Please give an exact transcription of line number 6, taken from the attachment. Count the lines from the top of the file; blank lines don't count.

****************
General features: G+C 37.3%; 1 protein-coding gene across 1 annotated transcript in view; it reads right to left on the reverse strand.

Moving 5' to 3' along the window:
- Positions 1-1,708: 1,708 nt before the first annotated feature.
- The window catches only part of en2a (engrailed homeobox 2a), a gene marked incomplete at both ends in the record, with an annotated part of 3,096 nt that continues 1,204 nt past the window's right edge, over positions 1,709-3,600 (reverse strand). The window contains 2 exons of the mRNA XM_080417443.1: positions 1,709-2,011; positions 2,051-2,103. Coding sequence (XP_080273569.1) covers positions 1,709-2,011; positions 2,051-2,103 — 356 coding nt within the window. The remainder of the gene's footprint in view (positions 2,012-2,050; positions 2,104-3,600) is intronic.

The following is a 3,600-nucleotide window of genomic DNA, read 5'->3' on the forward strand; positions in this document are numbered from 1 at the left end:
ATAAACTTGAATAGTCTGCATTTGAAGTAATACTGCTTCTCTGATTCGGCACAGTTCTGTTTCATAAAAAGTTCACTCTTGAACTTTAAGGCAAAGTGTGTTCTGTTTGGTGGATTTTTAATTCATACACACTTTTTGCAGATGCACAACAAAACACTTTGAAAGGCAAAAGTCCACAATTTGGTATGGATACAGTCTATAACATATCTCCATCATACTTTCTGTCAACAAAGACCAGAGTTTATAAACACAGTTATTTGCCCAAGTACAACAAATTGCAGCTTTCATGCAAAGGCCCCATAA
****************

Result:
ATAAACTTGAATAGTCTGCATTTGAAGTAATACTGCTTCTCTGATTCGGCACAGTTCTGTTTCATAAAAAGTTCACTCTTGAACTTTAAGGCAAAGTGTGTTCTGTTTGGTGGATTTTTAATTCATACACACTTTTTGCAGATGCACAACAAAACACTTTGAAAGGCAAAAGTCCACAATTTGGTATGGATACAGTCTATAACATATCTCCATCATACTTTCTGTCAACAAAGACCAGAGTTTATAAACACAGTTATTTGCCCAAGTACAACAAATTGCAGCTTTCATGCAAAGGCCCCATAA